How to use life insurance as a financial asset

More than half of Americans – 52% – were covered by life insurance as of 20231. When you think of life insurance, your first thought may be about supporting your loved ones in the event of your death, but some life insurance policies can become a financial asset for you to use during your life, just like an IRA or mutual fund. These life insurance policies allow the owner to build cash value over time and provide access to cash value. In some cases, you can take a withdrawal, and in others, you can borrow against your policy; and if you do it right, you can avoid a tax liability, too.2

Of course, not all life insurance policies are created equal. If you’re shopping for a policy that’s right for you and want to make sure you’re choosing one that can serve as an asset, you should only consider policies that have a cash value. Typically, only permanent insurance policies fall under this umbrella – term insurance policies, which are generally less expensive and valid for a set number of years, don’t offer the ability to grow money in an account that you can tap into.

Here’s a breakdown on some of the policies that can serve as an asset, how it works when you want to tap into them and what to watch out for.

The life insurance policies that can serve as an asset

Permanent life insurance policies enable you to invest in conservative investments like mutual funds or exchange-traded funds (ETFs). You can choose how you want to diversify your investments, allowing you to curate your policy to meet your risk tolerance and goals. Because of this, permanent life insurance can serve as a hedge against market risk.3

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There are two main types of permanent life insurance that can be used as an asset: whole life insurance and universal life insurance.

Whole life insurance. This is the most common type of permanent life insurance, which, in addition to a death benefit, offers the policy holder the ability to accumulate cash value. This works because a portion of the premium you’ll pay every month gets put into a cash value account. Think of it as an insurance policy with a saving account-like component. Your cash value will accumulate over time at a minimum guaranteed rate indicated by your policy. Just make sure you read the fine print of your policy to understand what that is. Also noteworthy, the premiums on these policies typically won’t increase over the life of the policy.4

Universal life Insurance. Universal life policies function similarly to whole life – they allow policy holders to grow an asset by accruing interest over time that can be borrowed against5. Keep in mind that, with universal life policies, the premiums aren’t set, which means they are subject to change, and there’s also no guarantees on the rate your money will earn over time. Under the universal life umbrella is something called “variable universal life insurance,” which enables policy owners to invest their earnings into the accounts of their choosing (including mutual funds), so you have the potential to earn more over time6.

How to use your life insurance as an asset

There are several ways to use your life insurance as an asset. As you contribute to your policy over the years, you earn the ability to borrow against what you’ve saved. Also, all your earnings are growing on a tax-deferred basis. Here’s a look at some of the ways to maximize your asset’s potential.

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Take a loan from your policy. You can borrow against the cash value of your permanent life insurance policy. Just read the fine print if you go this route. The interest rate can be fixed or variable, and it is set by the insurer. Also, if you take a loan against your policy and it’s not paid off at the time of your death, any outstanding balance that you owe gets subtracted from what your beneficiaries inherit.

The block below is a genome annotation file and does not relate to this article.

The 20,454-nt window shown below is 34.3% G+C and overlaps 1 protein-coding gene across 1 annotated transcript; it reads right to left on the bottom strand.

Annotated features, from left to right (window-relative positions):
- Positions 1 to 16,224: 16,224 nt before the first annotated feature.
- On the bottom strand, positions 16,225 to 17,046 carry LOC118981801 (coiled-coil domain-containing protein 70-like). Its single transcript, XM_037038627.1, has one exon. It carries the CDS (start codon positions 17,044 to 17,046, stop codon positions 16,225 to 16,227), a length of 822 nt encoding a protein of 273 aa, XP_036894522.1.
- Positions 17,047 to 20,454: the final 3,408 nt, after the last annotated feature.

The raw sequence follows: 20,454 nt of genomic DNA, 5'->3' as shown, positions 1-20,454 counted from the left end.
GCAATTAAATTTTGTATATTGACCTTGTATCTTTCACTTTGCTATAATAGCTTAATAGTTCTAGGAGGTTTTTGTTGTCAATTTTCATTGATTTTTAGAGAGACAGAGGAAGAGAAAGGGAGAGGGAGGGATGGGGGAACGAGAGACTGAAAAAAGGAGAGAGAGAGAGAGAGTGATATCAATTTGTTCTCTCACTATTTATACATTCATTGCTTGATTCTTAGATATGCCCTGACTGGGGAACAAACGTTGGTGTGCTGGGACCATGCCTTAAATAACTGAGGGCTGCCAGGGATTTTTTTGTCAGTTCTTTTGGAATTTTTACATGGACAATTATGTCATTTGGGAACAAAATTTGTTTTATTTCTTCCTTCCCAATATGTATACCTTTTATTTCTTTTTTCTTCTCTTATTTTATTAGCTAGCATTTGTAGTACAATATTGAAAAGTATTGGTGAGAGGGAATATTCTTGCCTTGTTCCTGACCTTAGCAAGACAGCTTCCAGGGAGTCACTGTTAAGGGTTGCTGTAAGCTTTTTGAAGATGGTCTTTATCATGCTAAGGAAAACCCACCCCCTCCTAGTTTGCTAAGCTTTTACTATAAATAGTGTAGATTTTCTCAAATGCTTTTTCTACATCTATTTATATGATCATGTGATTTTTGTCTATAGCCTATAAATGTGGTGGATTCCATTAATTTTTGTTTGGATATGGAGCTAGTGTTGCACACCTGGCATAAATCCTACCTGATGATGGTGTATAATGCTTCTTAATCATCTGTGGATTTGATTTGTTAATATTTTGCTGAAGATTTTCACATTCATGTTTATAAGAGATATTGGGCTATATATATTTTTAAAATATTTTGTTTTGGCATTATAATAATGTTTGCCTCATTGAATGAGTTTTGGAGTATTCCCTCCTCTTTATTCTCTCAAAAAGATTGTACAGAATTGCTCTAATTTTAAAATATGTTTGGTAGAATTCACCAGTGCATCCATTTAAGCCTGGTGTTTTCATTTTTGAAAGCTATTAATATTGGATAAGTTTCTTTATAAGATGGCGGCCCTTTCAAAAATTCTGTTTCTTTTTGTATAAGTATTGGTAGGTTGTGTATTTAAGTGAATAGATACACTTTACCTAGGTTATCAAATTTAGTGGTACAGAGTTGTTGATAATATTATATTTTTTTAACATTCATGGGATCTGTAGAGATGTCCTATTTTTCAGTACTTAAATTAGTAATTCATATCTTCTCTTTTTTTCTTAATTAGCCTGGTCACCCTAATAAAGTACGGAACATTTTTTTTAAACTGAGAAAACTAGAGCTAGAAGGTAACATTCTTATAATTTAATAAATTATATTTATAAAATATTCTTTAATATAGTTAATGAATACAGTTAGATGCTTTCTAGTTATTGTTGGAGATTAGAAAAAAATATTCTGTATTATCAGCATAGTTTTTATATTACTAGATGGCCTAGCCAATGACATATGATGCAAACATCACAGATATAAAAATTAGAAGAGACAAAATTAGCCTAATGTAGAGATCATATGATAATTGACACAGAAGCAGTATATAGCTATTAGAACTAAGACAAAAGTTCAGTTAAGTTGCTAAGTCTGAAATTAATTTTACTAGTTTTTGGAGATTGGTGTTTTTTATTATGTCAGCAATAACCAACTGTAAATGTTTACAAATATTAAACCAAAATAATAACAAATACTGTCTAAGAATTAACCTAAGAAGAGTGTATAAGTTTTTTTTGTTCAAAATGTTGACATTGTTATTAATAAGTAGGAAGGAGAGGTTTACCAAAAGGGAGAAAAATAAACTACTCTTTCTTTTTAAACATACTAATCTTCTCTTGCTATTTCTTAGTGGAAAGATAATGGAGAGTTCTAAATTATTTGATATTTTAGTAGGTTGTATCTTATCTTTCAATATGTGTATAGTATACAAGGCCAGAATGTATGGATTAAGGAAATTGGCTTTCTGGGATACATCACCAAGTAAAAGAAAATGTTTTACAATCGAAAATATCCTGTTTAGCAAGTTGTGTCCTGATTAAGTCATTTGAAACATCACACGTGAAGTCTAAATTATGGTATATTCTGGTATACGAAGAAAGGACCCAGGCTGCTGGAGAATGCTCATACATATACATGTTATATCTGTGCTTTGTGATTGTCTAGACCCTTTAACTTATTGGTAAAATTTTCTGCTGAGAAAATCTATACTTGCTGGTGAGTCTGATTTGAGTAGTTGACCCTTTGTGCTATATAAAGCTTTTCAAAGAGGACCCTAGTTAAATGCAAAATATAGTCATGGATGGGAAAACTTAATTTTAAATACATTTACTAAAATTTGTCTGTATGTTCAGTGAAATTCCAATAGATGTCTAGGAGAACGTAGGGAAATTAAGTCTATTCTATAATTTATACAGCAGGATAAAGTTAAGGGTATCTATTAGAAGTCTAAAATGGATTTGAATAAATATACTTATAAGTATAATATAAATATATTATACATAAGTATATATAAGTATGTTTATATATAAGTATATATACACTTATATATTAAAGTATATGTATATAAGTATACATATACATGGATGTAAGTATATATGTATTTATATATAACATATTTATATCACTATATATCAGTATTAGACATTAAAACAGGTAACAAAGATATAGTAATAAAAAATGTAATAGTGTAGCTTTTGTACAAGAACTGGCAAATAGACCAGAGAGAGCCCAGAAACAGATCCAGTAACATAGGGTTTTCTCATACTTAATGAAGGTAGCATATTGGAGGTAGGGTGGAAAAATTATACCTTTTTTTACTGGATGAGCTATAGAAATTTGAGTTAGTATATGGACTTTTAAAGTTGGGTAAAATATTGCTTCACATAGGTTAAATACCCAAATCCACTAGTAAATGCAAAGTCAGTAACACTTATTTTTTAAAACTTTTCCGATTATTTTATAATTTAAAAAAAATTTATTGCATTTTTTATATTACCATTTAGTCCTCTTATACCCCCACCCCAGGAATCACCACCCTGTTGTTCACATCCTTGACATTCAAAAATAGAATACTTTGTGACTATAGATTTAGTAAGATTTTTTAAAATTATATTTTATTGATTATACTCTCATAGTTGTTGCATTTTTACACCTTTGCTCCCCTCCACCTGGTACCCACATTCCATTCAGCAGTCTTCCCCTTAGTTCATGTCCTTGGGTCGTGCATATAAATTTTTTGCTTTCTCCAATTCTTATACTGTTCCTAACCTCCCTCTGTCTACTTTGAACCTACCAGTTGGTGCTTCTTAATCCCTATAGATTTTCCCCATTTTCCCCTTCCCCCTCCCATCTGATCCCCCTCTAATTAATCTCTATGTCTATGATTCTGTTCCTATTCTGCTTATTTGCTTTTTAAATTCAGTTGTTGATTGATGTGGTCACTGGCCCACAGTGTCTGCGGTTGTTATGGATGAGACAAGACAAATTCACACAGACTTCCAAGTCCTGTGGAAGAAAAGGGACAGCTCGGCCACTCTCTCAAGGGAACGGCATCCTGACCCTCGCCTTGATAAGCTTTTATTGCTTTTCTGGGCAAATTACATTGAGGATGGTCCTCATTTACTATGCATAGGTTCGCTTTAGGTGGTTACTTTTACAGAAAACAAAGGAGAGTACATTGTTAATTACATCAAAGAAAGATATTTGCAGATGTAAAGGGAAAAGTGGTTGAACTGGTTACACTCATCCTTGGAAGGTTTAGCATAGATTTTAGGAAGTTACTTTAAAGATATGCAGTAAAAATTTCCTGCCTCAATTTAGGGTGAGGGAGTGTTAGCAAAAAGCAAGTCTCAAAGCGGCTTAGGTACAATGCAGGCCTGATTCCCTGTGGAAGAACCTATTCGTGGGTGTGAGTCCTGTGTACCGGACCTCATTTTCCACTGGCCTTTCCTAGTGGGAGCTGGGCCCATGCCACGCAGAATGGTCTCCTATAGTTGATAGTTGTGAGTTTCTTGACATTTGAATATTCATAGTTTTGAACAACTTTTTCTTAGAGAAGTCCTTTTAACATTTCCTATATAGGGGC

Use your policy as collateral for a loan. In some situations, you can use your life insurance policy as collateral for a loan, which can make it easier for you to get approved or perhaps get you a better rate on the loan you’re taking out. (Essentially, your life insurance policy is serving as an asset to prove your trustworthiness as a borrower.) But keep in mind that, if you die before paying it back, whatever you still owe will come off the top before your beneficiaries see their benefit.

Withdraw funds. Rather than taking a loan that must be paid back, you can also simply make withdrawals from your policy that are yours to keep – just note that, if your withdrawal is an amount great enough to dip into your investment gains, you’ll need to pay taxes. (And like a loan, the amount you withdraw is money that won’t be paid to your beneficiaries later, because your withdrawal decreases the value of the policy.)

Option for “accelerated” benefits. Some policies enable you to receive your benefits during your lifetime should an unexpected or extreme medical emergency arise, such as cancer, a heart attack or kidney failure. Most policies with this option allow you to withdraw anywhere from 25%-100% of your policy’s value.

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Surrender the policy (cash out). To say that you’re “surrendering” a policy is simply another way of saying you’re canceling your coverage. When you do this, you get back the cash value you put in, less any fees your insurance company may charge. Just study the fine print carefully, because in some cases those fees may be quite high. (Think of it like an early withdrawal from a retirement account – you know there will be penalties.) With that said, if you no longer want to maintain your policy and have other more pressing needs for that money, surrendering can be a solid option.

As always, remember to speak with a J.P. Morgan advisor or a tax professional when you have any questions.